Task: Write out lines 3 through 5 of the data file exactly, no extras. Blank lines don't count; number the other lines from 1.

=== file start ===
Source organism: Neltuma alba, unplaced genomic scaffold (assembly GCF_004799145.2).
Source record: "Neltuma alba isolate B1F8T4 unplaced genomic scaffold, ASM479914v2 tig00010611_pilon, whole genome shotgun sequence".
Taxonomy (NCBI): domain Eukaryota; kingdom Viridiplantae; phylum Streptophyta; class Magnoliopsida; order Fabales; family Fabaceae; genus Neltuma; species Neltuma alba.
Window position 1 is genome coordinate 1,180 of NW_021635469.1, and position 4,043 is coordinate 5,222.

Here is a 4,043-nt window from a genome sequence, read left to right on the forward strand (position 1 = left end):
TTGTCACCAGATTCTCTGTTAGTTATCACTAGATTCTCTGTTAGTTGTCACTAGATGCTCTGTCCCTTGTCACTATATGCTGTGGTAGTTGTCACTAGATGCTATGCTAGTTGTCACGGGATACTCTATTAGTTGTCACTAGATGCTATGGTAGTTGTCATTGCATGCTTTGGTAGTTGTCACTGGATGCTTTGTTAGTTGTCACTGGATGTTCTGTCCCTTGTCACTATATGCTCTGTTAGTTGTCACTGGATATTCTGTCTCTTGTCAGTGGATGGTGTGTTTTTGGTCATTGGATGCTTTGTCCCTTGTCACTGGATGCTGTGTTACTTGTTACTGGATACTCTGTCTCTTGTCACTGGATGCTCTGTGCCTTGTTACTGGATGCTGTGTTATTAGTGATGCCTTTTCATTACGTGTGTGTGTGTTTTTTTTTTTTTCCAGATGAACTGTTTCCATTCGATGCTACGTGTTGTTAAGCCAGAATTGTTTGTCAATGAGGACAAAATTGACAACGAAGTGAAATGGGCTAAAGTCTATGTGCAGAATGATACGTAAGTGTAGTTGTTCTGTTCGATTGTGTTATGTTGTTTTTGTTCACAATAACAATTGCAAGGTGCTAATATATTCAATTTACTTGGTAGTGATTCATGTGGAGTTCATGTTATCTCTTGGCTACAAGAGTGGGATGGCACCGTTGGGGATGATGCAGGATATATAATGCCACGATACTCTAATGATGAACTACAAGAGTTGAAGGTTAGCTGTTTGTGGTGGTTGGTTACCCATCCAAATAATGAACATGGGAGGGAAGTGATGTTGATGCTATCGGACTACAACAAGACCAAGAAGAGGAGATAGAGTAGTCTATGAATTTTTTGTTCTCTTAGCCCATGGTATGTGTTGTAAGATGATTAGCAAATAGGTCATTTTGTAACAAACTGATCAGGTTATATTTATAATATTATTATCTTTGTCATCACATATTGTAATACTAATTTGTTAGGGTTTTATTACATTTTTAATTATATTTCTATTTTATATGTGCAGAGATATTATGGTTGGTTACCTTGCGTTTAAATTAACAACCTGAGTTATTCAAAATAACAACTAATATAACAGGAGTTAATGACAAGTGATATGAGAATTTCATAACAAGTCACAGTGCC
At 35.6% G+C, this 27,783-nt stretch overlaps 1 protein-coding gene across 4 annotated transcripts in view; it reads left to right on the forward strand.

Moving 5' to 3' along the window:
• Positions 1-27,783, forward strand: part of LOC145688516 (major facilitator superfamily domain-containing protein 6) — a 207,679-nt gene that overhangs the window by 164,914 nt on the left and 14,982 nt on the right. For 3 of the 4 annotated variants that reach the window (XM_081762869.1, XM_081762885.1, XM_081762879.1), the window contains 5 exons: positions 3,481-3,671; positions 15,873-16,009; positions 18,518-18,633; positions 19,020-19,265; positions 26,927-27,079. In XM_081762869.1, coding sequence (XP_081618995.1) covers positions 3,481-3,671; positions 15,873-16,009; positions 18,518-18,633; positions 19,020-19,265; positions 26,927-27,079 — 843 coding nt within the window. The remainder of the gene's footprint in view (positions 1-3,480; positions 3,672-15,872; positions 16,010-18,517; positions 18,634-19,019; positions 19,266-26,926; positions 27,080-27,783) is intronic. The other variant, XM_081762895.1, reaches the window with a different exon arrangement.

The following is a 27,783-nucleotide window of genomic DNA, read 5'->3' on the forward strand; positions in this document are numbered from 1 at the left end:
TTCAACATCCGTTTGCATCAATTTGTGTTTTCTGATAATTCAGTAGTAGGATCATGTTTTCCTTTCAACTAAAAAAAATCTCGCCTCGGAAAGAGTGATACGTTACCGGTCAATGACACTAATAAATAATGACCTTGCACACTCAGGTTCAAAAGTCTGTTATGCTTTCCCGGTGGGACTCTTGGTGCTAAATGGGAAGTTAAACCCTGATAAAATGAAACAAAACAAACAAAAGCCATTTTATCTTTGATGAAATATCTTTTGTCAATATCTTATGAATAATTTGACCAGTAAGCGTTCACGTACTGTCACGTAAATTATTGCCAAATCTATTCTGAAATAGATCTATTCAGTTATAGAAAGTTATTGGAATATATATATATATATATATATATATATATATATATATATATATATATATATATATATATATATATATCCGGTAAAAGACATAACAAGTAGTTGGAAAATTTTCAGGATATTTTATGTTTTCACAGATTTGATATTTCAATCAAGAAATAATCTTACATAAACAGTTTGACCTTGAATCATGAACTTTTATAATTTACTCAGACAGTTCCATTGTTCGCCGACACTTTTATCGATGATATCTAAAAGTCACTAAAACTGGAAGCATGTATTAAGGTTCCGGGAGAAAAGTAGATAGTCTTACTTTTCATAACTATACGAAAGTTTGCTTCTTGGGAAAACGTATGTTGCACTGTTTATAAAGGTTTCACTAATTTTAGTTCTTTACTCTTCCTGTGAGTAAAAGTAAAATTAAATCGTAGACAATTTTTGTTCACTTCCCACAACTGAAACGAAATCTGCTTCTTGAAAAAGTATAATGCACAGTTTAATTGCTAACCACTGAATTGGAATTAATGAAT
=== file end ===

Taxonomy (NCBI): domain Eukaryota; kingdom Viridiplantae; phylum Streptophyta; class Magnoliopsida; order Fabales; family Fabaceae; genus Neltuma; species Neltuma alba.
Window position 1 is genome coordinate 1,180 of NW_021635469.1, and position 4,043 is coordinate 5,222.

Here is a 4,043-nt window from a genome sequence, read left to right on the forward strand (position 1 = left end):